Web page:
Dementia can make it hard for people to communicate, and this can be frustrating for them and those around them. Below are some ways that you can support people with dementia to communicate in whatever way works best for them.
Before you Speak
- Make sure you’re in a quiet place with good lighting. Limit background noises by turning down electronics.
- Approach the person from the front and position yourself where they can see you clearly. Try to be on the same level as them rather than standing over them.
- Sit close to the person, but not too close as some people may prefer more personal space than others.
- Make sure your body language is open and relaxed. If you feel rushed, take time to calm down as people with dementia often find more meaning in your body language than your words.
How to Speak
- Keep your sentences short and simple.
- Don’t talk about the person as if they are not there or talk to them as you would a young child.
- Find moments of humor. Laugh together about misunderstandings and mistakes; laugh with them, not at them.
- Include the person with dementia in your conversations with others. This will help reduce their feelings of exclusion and isolation.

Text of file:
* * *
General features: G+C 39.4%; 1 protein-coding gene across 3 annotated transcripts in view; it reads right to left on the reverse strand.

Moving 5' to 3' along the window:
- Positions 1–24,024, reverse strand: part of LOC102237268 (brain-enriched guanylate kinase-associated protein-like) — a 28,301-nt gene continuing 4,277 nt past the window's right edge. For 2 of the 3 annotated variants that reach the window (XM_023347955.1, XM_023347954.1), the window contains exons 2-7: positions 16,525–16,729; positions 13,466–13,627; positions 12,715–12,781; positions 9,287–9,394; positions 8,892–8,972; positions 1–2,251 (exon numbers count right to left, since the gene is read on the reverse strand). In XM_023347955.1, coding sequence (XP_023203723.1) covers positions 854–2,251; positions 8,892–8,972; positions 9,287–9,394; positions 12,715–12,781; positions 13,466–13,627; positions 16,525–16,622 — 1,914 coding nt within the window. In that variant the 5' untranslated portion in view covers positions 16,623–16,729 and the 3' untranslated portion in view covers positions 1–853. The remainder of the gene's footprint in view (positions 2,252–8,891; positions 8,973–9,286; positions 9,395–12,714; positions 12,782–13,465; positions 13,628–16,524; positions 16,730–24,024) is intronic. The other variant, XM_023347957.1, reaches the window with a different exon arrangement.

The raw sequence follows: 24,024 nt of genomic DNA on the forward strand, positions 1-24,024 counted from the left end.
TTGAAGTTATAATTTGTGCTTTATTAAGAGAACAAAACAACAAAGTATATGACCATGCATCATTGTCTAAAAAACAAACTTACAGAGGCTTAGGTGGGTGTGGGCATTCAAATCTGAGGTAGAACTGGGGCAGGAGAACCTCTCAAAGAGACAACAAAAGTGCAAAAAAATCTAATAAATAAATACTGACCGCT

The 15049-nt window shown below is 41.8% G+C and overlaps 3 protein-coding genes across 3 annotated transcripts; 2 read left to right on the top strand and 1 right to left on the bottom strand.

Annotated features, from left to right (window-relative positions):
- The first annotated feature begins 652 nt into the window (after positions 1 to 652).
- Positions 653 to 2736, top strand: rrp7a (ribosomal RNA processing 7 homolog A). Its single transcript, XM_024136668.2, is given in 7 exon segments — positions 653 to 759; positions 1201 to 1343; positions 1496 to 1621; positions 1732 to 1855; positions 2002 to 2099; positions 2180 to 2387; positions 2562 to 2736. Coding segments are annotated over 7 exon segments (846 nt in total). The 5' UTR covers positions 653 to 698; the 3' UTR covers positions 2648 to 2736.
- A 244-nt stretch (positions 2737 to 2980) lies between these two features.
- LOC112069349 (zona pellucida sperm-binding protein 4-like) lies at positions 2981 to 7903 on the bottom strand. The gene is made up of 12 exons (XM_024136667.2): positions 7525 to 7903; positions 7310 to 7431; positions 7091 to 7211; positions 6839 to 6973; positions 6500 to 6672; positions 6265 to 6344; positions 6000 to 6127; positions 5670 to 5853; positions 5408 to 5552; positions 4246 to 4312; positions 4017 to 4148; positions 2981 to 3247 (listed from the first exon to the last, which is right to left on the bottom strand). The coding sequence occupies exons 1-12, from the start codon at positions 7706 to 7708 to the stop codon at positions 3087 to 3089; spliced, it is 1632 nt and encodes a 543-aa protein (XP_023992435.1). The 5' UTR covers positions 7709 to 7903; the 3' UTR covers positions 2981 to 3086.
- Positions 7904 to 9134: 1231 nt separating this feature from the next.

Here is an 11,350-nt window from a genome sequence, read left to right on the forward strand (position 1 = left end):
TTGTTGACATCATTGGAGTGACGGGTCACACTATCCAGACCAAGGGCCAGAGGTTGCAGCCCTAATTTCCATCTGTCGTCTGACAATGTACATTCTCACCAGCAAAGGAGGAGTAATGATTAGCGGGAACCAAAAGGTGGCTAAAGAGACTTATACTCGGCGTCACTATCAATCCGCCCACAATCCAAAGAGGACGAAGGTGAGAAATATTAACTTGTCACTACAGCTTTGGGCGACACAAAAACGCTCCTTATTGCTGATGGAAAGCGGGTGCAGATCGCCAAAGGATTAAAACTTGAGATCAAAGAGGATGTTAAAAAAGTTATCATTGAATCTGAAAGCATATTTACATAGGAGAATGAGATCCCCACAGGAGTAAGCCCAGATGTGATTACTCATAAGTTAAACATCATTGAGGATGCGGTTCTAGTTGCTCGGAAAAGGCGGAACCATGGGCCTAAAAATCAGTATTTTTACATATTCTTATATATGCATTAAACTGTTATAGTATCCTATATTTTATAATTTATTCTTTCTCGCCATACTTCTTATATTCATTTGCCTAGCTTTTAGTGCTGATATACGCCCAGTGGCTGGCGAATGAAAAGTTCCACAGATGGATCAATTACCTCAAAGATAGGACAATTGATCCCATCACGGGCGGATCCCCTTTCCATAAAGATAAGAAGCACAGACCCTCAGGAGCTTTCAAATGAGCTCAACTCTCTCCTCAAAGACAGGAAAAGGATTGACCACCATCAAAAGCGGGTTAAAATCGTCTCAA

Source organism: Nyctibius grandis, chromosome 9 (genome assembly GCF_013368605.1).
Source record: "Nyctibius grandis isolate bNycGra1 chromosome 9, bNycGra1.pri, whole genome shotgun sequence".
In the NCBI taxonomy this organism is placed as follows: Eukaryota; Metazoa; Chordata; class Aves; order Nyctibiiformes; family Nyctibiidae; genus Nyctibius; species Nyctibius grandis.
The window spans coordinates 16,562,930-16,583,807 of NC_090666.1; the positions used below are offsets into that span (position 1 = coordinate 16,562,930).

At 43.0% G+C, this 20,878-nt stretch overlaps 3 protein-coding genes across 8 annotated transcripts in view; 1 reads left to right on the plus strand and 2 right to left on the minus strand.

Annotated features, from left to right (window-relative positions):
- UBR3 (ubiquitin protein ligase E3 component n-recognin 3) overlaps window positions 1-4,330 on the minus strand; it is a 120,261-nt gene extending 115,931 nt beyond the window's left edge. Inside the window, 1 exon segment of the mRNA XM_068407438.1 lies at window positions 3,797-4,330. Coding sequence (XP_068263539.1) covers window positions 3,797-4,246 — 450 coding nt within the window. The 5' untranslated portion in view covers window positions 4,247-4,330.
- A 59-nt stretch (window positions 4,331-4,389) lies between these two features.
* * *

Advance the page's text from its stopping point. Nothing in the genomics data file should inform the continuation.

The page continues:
What to Say
- Stick to one idea at a time, avoiding too many questions at once. A person with dementia may become overwhelmed and withdraw.
- When you do ask questions, ask them in a way that allows for a yes or no answer.
- Giving choices is important. Giving two options to pick from is a great way to maintain independence.
- If the person does not understand what you’re saying, re-phrase rather than repeat. Include nonverbal communication to help.
- If the person says something you know is not true, try to steer conversation away from the subject and look for the meaning behind what they are saying..
Body Language and Physical Contact
- If you haven’t understood the person, re-phrase what you have understood and observe their reaction to see if you are correct.
- If the person is having a word finding problem, ask them to explain it in a different way. Listen for clues and pay attention to their facial expressions.
- Allow the person plenty of time to respond – don’t interrupt the person as it may break their pattern of communication.
- If a person is feeling sad or agitated, listen and show them that you are there for them.
- As dementia progresses, non-verbal communication will become the main way people communicate. Learn to read their body language to help them meet their needs.
- A person with dementia will be able to read your body language. Sudden movements or tense facial expressions may be upsetting.
- Match your body language and facial expressions with what you are saying.
- Use physical contact to communicate your interest and provide reassurance. Holding someone’s hand or gently rubbing their arm, if appropriate, communicates that you care.